Car Noises You Don’t Want to Hear

My mother’s sister claimed that if everything goes as planned on a trip, it’s an excursion. If things don’t go as planned, it’s an adventure. And oh, am I having an adventure!

First, I got the stuttering starter fixed yesterday, and when I started the engine again a little later, the starter made a harsh grinding sound. So I went back to the mechanic. Apparently, he put in a heavy duty starter, one that’s wound differently than the old one, so it makes that harsh noise.

So, I packed the car and headed out. Everything went smoothly for the first hundred miles, then there was an odd rattling noise on the front passenger side. I stopped on the side of the highway, looked under the car, didn’t see anything out of the ordinary. Got back in, same noise. Stopped again and rearranged things in the car in case something was rattling inside. Started up again. Same noise. I thought maybe a stone was rattling in the wheel well, so I sped up to as fast as the car could go, hoping to pulverize the rock. That worked. Whew! I certainly didn’t want to turn back after going all that way!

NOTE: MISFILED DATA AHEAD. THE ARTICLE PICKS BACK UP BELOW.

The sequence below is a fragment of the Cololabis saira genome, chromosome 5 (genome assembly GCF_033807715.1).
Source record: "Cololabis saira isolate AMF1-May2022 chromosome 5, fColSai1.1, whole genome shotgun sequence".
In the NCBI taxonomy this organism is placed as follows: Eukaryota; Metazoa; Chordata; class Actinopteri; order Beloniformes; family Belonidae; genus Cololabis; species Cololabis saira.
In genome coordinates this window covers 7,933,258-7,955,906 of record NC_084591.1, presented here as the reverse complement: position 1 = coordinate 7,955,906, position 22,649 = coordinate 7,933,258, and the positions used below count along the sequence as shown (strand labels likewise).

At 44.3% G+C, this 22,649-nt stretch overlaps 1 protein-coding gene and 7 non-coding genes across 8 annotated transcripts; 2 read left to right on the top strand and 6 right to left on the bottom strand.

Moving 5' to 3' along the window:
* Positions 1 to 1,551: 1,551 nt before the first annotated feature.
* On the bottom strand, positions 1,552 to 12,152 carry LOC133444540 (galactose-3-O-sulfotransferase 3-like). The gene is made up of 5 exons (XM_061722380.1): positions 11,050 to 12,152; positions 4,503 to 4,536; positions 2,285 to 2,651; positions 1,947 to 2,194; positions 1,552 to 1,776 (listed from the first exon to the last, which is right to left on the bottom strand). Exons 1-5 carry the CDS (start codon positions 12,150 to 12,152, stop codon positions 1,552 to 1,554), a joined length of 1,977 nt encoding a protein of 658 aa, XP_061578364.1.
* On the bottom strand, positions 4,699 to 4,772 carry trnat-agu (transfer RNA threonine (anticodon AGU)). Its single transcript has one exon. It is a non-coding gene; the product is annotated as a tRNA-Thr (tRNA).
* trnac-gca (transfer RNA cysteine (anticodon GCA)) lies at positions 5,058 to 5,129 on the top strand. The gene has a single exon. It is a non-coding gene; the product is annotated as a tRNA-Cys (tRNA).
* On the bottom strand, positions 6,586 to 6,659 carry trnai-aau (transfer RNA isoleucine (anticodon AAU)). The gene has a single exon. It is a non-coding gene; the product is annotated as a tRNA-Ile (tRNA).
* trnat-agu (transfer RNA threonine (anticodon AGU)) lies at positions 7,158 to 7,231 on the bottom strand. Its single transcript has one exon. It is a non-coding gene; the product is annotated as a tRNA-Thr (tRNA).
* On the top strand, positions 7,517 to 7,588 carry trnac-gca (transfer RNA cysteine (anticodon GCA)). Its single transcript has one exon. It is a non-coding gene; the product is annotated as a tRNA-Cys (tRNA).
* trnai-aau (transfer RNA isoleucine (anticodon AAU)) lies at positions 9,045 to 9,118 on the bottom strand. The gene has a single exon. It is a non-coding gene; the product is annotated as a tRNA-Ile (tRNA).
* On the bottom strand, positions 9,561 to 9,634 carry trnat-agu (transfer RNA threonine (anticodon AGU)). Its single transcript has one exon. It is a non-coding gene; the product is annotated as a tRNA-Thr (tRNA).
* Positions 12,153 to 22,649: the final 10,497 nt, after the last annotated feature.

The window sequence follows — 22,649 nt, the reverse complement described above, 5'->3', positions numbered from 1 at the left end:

Everything was fine for about fifty miles, and then there was a horrible high pitched screech. I pulled off to the side of the highway, but couldn’t think of anything to do, so I started up again. No noise. Then about twenty miles later, the same screech. This time I was able to isolate the noise — my speedometer. It’s been acting up a long time — lubricant isn’t supposed to last 46 years, I guess — but generally on the highway in warm weather there was no problem, so I didn’t worry about getting it fixed. The thing kept screeching for about an hour, then it clunked and died. It feels odd driving without a speedometer, but since I generally drive in the slow lane, there shouldn’t be a problem. And after all this time, I certainly should be able to shift by the feel of the engine.

No more problems after that. I drove until sunset, then pulled into the first motel I found. I didn’t even know what town it was until a young woman at the gas station told me it was Chowchilla, famous for a horrible event — apparently on the 1970s some fellows kidnapped a school bus load of kids in Chowchilla and buried them in the quarry at Livermore.

I should be safe since it happened so long ago, but just in case you don’t hear from me again, suggest to someone that they should look for me in the Livermore quarry.

See you on down the road. I hope.

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(Pat Bertram is the author of the suspense novels Madame ZeeZee’s Nightmare, Unfinished, Light Bringer, More Deaths Than One, A Spark of Heavenly Fire, and Daughter Am I. Bertram is also the author of Grief: The Great Yearning, “an exquisite book, wrenching to read, and at the same time full of profound truths.”)